Globally Harmonized System (GHS)

Globally Harmonized System (GHS)2017-12-08T20:33:20+00:00

GHS is the Globally Harmonized System for Classification and Labeling of Chemicals. It was developed by an international group of experts under the auspices of the United Nations for standardizing and harmonizing the classification and labeling of chemicals. The process started with an international mandate in 1992 and the first iteration of the document was published in 2001 by the UN Sub-Committee of experts on GHS (UNSCEGHS). This committee is responsible for maintaining and updating the standard. The current version is Revision 4.

The goals for the development and implementation of GHS are to:

  • Enhance the protection of human health and the environment by providing an internationally comprehensible system for hazard communication
  • Provide a recognized framework for those countries without an existing system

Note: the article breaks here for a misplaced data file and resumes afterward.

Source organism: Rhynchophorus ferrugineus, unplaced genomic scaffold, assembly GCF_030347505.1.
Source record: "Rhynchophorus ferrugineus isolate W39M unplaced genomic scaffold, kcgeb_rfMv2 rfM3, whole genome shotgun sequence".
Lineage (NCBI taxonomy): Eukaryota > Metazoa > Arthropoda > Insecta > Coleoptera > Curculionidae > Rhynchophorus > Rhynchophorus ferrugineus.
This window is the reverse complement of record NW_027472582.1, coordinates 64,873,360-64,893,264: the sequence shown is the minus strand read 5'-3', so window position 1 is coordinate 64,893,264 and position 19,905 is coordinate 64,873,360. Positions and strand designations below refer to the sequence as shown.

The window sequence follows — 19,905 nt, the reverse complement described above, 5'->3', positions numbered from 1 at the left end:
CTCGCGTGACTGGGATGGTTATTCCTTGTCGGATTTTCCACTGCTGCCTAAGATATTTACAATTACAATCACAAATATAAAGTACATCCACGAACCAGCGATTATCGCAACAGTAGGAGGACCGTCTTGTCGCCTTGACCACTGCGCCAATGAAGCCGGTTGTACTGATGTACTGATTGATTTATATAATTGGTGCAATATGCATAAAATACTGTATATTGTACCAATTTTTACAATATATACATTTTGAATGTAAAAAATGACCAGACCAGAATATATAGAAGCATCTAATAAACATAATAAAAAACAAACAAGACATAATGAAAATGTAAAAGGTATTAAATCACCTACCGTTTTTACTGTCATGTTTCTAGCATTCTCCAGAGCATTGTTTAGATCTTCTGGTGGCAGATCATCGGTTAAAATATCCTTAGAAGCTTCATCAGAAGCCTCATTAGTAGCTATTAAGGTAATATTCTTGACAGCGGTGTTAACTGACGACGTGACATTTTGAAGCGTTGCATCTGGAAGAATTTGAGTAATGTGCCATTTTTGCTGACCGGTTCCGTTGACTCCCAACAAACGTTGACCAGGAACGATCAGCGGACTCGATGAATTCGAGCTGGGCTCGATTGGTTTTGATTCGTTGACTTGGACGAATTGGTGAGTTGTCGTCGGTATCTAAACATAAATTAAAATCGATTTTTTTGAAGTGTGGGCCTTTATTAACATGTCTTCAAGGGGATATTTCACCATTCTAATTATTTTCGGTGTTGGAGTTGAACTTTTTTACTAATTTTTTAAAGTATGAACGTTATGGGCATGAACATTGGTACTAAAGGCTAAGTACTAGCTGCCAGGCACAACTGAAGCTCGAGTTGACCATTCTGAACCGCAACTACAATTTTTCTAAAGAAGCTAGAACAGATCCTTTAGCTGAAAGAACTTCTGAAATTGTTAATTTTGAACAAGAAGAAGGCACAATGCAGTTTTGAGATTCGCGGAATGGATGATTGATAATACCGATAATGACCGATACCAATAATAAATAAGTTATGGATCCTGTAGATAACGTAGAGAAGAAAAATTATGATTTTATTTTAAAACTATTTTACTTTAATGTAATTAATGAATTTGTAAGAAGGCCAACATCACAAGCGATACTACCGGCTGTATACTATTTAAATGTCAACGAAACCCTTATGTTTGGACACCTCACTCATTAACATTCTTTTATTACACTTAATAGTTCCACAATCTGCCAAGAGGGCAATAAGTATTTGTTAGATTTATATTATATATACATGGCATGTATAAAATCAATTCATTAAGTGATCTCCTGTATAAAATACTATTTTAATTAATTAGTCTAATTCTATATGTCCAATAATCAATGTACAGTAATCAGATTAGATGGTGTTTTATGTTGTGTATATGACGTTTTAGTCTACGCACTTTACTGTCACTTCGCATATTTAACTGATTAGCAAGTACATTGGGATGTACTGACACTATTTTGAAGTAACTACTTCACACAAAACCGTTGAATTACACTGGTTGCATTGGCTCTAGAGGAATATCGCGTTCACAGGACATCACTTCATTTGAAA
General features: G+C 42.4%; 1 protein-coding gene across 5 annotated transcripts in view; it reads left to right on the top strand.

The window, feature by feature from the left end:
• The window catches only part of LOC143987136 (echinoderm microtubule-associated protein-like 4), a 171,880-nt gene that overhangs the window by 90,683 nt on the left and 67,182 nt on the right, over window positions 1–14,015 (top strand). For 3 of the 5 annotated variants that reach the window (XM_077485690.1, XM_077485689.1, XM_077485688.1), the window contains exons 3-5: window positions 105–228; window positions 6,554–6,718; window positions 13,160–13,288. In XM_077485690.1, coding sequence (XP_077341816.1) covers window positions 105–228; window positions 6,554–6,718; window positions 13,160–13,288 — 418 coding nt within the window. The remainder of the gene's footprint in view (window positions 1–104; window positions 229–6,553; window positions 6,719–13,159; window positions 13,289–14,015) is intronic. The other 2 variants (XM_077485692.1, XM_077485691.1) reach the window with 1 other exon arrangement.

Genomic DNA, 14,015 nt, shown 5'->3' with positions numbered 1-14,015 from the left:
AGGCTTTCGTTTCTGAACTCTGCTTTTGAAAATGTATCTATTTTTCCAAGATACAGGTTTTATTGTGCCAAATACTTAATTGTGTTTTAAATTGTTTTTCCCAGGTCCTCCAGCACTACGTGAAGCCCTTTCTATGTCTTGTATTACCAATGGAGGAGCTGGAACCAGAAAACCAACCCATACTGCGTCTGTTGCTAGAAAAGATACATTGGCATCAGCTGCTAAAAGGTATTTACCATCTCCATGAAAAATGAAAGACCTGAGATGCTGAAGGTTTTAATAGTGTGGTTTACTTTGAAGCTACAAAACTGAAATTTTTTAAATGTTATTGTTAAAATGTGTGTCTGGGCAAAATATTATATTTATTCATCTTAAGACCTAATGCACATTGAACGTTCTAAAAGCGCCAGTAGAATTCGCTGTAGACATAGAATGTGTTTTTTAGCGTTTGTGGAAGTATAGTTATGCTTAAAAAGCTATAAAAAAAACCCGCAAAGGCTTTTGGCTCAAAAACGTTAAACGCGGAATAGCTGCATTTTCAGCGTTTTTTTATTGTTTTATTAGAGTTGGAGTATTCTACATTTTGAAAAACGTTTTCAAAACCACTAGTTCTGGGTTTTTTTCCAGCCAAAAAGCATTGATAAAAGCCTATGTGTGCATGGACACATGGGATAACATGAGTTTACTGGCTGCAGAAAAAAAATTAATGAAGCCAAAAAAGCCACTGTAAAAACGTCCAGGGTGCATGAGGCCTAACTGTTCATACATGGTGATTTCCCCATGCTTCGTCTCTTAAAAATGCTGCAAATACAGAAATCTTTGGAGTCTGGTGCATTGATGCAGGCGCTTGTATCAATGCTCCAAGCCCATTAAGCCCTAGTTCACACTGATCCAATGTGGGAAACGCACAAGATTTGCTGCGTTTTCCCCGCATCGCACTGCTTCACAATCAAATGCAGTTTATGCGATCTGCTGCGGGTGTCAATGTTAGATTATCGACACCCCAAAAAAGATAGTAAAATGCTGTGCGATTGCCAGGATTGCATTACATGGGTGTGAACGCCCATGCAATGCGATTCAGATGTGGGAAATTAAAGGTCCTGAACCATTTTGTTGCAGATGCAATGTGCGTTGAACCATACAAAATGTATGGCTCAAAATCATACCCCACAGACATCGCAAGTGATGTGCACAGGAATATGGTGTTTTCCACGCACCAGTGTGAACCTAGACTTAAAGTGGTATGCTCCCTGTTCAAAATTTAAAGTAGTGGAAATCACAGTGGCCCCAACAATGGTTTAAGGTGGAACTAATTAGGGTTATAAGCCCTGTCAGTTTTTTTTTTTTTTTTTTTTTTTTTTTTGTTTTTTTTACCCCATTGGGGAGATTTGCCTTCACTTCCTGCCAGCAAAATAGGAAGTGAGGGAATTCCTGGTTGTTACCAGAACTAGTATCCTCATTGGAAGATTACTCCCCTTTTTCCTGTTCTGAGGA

• Reduce the need for testing and evaluation of chemicals
  • Facilitate international trade in chemicals whose hazards have been properly assessed and identified on an international basis

GHS has been adopted by 67 countries. Some of the countries or regions have fully implemented GHS including Australia, New Zealand, Japan and Korea. The EU has fully implemented this for pure substances and is in the process of implementing the system for mixtures. The United States implementation began with the publication of a revision to OSHA’s Hazard Communication Standard (29 CFR 1910.1200) in 2012. Canada expects to have its final regulation ready in late 2013.

GHS is a set of building blocks regarding physical hazards, health hazards and environmental hazards. Countries can adopt all or some of the building blocks as part of their implementation of the system. GHS includes:

  • Harmonized criteria for classifying substances and mixtures
  • Harmonized hazard communication elements for labeling and Safety Data Sheets

 

United States Implementation Schedule

March 26, 2012 
Publication of standard in the Federal Register.

May 25, 2012
Revision of 29CFR 1910.1200 Hazard Communication Standard became effective.

December 1, 2013
Employers are required to train employees on the new label and SDS elements.

June 1, 2015 
Compliance with all requirements.

December 1, 2015 
Distributors shall not ship any container without a GHS compliant label.

June 1, 2016
Update alternative workplace labeling systems and hazard communication programs.

 

Additional Information